Max Wiethe [00:13:26] OK, now another thing that we haven't discussed yet is the curved shape and the way that the backwardation of the curve kind of incentivizes production to go out now and not to go into storage, which is causing some of these inventories to draw down. What are the types of indicators that you can look at to see whether this backwardation might start to flatten out and maybe even head towards contango?
Jim Mitchell [00:13:49] Yeah, great question. So when you look at the difference between grades. So if you're looking at, for example, LLS to WTI when that grade differential LLS is usually over WTI, when that grade differential expands i.e. LLS gets higher than WTI, generally the market's going to move higher. When that differential gets compacted, generally the market will move lower, and that's generally because we have a lot in storage. Now we are dangerously low on storage in Cushing, in Houston, in Patoka, pretty much all over the place. So these differentials will continue to expand. And this is not just a U.S. phenomenon, this is happening worldwide.
Max Wiethe [00:14:35] Yes. So inventories are very low and they seem to be drawing down daily, obviously, with those deficits. But what about the places that we can go to offset some of this? There was some floating of the idea of tapping into the strategic petroleum reserve that has since, at least for now, been waved away as only marginally helpful and for that reason, not really something that's being explored. Where can we go from here or is it really just going to be that same axiom that you were talking about of higher prices being the cure for high prices? But in this case, it's higher prices being the cure for ideology, meaning maybe we're going to have to be even higher.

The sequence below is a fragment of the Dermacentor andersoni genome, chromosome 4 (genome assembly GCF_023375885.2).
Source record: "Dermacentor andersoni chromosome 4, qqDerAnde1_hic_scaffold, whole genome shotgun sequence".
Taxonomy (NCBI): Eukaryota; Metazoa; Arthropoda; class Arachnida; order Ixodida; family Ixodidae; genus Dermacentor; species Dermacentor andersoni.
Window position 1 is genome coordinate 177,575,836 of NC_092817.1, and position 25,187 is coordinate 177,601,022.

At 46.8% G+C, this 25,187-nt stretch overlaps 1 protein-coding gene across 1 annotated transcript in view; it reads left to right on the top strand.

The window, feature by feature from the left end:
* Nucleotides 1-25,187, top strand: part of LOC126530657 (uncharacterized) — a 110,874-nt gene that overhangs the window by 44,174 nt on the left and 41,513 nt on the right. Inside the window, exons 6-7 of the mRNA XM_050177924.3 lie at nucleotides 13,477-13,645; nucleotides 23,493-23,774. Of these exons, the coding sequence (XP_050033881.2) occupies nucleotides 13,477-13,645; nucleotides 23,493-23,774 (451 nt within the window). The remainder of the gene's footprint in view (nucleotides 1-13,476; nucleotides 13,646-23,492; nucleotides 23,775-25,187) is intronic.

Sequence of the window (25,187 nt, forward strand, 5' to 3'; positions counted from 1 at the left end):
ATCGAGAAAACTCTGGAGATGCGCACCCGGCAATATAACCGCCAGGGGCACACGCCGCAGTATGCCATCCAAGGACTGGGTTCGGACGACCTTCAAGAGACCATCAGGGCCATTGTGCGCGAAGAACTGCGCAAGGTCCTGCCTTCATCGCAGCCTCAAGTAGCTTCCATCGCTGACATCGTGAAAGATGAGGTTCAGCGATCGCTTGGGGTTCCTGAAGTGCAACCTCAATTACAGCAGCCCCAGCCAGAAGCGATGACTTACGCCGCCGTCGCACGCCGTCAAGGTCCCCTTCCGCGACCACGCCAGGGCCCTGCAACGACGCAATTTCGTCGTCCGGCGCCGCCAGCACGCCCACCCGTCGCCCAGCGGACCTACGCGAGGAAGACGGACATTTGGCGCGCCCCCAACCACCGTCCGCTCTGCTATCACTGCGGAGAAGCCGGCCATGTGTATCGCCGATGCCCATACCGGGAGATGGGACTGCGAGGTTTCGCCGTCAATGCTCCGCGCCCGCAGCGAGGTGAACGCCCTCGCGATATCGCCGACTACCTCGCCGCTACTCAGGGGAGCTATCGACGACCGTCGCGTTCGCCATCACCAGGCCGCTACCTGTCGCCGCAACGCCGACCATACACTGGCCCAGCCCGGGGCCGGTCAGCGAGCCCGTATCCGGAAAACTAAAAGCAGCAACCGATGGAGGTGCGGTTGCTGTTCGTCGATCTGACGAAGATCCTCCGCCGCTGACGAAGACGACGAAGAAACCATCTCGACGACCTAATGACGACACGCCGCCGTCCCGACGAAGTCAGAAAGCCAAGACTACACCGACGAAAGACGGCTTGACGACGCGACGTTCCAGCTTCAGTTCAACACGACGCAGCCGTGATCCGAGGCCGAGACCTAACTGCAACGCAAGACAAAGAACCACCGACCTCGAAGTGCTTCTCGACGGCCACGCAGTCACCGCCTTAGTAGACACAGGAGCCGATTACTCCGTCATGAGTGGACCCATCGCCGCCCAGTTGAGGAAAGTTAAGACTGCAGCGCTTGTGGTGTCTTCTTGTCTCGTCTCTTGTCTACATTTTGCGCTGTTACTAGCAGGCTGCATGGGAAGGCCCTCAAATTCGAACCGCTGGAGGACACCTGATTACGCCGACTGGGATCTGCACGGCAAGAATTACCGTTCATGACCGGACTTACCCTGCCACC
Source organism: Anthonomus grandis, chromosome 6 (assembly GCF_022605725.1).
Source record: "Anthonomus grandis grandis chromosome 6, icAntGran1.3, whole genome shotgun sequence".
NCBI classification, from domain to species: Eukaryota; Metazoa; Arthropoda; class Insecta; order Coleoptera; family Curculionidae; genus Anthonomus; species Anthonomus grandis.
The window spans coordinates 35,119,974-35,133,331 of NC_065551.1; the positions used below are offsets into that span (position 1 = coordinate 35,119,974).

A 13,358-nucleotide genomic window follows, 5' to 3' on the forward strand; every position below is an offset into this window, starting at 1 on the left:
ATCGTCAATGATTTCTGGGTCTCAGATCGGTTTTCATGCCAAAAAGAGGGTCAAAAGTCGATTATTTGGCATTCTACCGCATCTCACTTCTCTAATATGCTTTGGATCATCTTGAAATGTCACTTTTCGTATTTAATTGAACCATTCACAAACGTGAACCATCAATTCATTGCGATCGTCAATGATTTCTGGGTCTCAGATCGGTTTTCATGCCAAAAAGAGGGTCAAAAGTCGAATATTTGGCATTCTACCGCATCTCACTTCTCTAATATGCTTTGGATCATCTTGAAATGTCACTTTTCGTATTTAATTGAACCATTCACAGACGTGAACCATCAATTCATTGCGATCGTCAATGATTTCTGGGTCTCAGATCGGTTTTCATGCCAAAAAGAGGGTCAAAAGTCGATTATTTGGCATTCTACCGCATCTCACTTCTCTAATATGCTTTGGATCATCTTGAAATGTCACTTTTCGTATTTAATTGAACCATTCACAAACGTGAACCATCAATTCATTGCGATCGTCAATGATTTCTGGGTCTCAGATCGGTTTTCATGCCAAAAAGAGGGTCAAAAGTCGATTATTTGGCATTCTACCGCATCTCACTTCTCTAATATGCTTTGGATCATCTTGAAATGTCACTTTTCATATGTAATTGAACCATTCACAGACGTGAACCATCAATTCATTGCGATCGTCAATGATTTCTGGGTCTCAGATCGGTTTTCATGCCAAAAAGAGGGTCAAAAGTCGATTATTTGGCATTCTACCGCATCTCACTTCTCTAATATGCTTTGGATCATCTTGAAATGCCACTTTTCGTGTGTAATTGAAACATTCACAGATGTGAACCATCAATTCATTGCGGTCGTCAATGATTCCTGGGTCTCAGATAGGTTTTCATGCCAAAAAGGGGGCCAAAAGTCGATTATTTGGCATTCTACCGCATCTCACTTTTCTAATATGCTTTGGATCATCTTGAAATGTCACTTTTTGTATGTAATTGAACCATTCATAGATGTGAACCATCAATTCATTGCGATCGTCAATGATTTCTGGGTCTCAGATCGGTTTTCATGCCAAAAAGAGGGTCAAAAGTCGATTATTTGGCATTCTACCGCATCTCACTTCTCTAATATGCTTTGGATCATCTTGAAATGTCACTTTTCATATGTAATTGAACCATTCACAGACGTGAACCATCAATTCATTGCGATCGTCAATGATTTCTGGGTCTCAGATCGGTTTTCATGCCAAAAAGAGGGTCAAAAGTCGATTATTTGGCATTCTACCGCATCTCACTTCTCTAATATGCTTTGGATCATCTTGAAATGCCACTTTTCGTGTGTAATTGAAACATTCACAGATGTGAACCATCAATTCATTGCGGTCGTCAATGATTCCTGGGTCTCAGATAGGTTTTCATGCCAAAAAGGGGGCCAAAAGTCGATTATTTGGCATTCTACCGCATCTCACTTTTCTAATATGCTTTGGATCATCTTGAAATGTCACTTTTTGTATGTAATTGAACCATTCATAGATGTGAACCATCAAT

Jim Mitchell [00:15:13] Yeah, yeah, a couple of questions in there. So the SPR question. It certainly will help. But again, as you mentioned, it's going to be limited. It can't go on forever. We should be drawing down the SPR. There's a lot of oil in there and it's not the kind of oil that we want to have available going forward. Right, most of that oil is very heavy. We want a lighter oil going forward, so we should be drawing that out and we are. Now the other part of that question is there any place else we can go? We've already talked about the U.S. it's going to be difficult to expand until we change this ideology or at least, and this is what I'm hoping COP26 will help us with this kind of balance out our way forward. I hope that's what comes out of that. Now, can Russia expand? Maybe a little, but they're not going to get back to 13 million barrels a day, either. Can Saudi Arabia expand? Yeah. You know, they're going to add 400,000 coming up here. But can they get back to 13 million? I don't think so. So what's going to happen is we're going to have this, this scarcity going on for a while and it's going to happen until we get a better balance on what we want and what we need to do to get to what we want.
Max Wiethe [00:16:31] What about some of the at least the posturing, the talk that's coming out of the policymakers who are driving this ideology? You just had the new prime minister of Norway, actually, you know, a left wing politician coming in defending their oil fund and saying, listen, this is part of the transition working together to make sure that we don't have these types of shortages. To me, at least, that was one of the first times at least a politician from Europe on the left leaning side saying something like that. Are there other indicators of people starting to realize the severity of the problem in the way that balance is important in moving forward?